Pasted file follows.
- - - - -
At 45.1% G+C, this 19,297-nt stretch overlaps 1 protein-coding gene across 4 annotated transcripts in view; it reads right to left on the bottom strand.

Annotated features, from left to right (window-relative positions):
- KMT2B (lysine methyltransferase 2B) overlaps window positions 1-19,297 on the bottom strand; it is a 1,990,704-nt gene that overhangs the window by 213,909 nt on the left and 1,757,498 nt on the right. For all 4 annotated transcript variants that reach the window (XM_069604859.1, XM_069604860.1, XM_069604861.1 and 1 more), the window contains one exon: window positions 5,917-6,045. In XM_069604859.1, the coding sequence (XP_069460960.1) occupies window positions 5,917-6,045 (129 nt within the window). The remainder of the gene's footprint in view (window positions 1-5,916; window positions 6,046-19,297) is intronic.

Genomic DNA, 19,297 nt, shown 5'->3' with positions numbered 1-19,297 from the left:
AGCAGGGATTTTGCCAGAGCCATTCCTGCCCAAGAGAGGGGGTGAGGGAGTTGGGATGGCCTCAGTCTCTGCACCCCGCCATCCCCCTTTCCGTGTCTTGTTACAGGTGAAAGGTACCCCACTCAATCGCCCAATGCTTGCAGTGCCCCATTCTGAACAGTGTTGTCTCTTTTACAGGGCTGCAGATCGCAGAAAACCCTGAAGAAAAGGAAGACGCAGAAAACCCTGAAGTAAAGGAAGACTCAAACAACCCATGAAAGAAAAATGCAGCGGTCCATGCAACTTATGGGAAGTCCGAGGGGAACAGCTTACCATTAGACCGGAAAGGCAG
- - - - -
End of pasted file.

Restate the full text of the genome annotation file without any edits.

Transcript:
At 45.1% G+C, this 19,297-nt stretch overlaps 1 protein-coding gene across 4 annotated transcripts in view; it reads right to left on the bottom strand.

Annotated features, from left to right (window-relative positions):
- KMT2B (lysine methyltransferase 2B) overlaps window positions 1-19,297 on the bottom strand; it is a 1,990,704-nt gene that overhangs the window by 213,909 nt on the left and 1,757,498 nt on the right. For all 4 annotated transcript variants that reach the window (XM_069604859.1, XM_069604860.1, XM_069604861.1 and 1 more), the window contains one exon: window positions 5,917-6,045. In XM_069604859.1, the coding sequence (XP_069460960.1) occupies window positions 5,917-6,045 (129 nt within the window). The remainder of the gene's footprint in view (window positions 1-5,916; window positions 6,046-19,297) is intronic.

Genomic DNA, 19,297 nt, shown 5'->3' with positions numbered 1-19,297 from the left:
AGCAGGGATTTTGCCAGAGCCATTCCTGCCCAAGAGAGGGGGTGAGGGAGTTGGGATGGCCTCAGTCTCTGCACCCCGCCATCCCCCTTTCCGTGTCTTGTTACAGGTGAAAGGTACCCCACTCAATCGCCCAATGCTTGCAGTGCCCCATTCTGAACAGTGTTGTCTCTTTTACAGGGCTGCAGATCGCAGAAAACCCTGAAGAAAAGGAAGACGCAGAAAACCCTGAAGTAAAGGAAGACTCAAACAACCCATGAAAGAAAAATGCAGCGGTCCATGCAACTTATGGGAAGTCCGAGGGGAACAGCTTACCATTAGACCGGAAAGGCAG